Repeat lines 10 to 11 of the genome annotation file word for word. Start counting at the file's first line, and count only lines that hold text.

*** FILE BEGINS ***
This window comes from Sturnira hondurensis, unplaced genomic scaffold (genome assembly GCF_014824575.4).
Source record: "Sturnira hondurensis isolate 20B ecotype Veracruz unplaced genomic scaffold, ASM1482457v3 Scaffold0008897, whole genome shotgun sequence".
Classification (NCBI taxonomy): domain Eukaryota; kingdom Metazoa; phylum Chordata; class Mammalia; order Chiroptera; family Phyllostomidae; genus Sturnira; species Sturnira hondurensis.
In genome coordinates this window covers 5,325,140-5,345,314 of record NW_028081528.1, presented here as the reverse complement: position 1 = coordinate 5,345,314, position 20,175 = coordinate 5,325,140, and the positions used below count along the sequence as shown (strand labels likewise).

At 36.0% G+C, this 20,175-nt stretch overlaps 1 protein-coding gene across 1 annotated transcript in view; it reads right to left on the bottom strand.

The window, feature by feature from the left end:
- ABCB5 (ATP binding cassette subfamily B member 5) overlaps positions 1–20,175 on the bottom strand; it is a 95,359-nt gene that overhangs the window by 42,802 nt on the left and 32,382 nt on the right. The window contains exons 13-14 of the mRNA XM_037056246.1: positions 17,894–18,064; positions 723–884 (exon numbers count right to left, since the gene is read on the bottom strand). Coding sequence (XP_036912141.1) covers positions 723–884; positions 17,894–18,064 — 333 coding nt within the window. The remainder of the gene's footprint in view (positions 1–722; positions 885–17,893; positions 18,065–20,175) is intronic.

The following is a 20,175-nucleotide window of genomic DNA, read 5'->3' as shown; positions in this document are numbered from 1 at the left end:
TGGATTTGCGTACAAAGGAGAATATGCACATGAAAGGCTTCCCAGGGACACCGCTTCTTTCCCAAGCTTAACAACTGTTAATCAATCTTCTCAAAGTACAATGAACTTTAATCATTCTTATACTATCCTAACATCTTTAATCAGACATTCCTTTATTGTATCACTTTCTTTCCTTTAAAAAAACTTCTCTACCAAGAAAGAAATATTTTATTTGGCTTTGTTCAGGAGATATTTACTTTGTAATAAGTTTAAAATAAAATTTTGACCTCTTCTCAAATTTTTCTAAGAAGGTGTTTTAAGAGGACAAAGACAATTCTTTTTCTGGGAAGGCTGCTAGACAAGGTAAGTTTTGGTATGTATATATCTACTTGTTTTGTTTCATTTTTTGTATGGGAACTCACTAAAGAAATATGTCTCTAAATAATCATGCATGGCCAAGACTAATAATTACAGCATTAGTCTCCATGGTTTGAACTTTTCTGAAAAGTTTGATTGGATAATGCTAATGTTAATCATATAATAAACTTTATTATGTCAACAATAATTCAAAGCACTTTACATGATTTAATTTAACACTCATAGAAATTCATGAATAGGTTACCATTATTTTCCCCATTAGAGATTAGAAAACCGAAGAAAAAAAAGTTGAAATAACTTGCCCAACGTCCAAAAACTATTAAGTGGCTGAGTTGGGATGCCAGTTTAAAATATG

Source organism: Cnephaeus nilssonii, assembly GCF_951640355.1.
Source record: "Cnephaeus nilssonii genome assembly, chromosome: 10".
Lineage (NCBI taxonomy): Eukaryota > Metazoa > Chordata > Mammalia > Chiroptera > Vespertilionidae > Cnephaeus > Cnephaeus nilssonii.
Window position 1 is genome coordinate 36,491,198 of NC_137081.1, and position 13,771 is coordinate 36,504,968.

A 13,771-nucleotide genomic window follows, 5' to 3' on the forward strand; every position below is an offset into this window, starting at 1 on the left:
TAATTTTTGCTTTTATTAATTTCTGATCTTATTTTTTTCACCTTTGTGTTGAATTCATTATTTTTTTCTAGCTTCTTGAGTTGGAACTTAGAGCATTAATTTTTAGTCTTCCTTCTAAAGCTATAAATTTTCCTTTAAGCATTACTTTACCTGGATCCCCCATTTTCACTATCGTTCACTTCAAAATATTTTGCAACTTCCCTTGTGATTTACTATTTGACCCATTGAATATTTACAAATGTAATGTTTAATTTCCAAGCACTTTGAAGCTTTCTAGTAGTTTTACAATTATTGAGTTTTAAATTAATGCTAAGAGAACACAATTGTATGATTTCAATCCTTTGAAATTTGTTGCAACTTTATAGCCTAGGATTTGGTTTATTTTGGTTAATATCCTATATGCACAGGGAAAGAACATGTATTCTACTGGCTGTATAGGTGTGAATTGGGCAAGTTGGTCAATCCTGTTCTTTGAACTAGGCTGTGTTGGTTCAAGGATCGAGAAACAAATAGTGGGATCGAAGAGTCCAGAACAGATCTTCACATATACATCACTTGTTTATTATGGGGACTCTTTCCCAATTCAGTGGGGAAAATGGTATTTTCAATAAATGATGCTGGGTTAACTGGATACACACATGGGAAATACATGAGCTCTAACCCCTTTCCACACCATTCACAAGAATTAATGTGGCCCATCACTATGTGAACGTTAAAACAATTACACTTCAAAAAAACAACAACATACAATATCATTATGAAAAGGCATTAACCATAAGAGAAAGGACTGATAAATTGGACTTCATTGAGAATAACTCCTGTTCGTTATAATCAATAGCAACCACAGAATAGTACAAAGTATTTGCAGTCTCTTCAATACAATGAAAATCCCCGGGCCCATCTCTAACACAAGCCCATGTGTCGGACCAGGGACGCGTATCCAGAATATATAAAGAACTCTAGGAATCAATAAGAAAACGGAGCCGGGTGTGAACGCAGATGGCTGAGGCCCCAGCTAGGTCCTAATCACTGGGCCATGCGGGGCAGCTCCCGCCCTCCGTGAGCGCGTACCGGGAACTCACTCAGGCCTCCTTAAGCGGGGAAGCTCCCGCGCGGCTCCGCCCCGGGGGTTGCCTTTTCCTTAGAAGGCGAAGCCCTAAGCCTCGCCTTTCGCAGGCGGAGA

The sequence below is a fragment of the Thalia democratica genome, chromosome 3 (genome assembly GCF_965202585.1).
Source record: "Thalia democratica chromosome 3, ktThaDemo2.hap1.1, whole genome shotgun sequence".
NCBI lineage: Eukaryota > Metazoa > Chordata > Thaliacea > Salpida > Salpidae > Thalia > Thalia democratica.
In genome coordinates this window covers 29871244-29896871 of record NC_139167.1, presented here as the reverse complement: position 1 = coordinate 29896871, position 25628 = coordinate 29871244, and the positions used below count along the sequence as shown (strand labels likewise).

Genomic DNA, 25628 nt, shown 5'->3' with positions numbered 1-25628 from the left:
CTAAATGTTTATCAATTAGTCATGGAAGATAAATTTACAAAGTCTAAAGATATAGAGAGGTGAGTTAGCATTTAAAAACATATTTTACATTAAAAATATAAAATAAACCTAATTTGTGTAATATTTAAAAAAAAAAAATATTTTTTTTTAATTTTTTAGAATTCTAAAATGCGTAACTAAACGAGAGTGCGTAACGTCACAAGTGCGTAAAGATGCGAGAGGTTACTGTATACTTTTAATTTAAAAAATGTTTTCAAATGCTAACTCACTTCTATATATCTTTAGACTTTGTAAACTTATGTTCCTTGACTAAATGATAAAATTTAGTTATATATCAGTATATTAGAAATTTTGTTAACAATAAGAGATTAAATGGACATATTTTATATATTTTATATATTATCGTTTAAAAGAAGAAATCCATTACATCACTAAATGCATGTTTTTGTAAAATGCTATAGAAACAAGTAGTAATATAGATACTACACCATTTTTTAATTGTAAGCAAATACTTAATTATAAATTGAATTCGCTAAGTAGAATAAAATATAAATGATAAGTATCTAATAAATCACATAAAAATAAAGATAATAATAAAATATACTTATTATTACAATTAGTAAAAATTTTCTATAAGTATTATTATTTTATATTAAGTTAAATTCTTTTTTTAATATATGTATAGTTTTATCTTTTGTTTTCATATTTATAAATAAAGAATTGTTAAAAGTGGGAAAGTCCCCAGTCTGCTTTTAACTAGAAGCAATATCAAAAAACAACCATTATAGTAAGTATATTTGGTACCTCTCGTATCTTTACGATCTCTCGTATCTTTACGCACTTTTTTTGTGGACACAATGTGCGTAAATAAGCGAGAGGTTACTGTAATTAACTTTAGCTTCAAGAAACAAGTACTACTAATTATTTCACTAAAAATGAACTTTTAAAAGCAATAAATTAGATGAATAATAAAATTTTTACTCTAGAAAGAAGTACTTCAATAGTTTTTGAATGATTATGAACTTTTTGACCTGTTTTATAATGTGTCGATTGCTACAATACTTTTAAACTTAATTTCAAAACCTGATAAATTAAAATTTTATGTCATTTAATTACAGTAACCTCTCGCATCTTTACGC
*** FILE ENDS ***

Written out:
Source organism: Cnephaeus nilssonii, assembly GCF_951640355.1.
Source record: "Cnephaeus nilssonii genome assembly, chromosome: 10".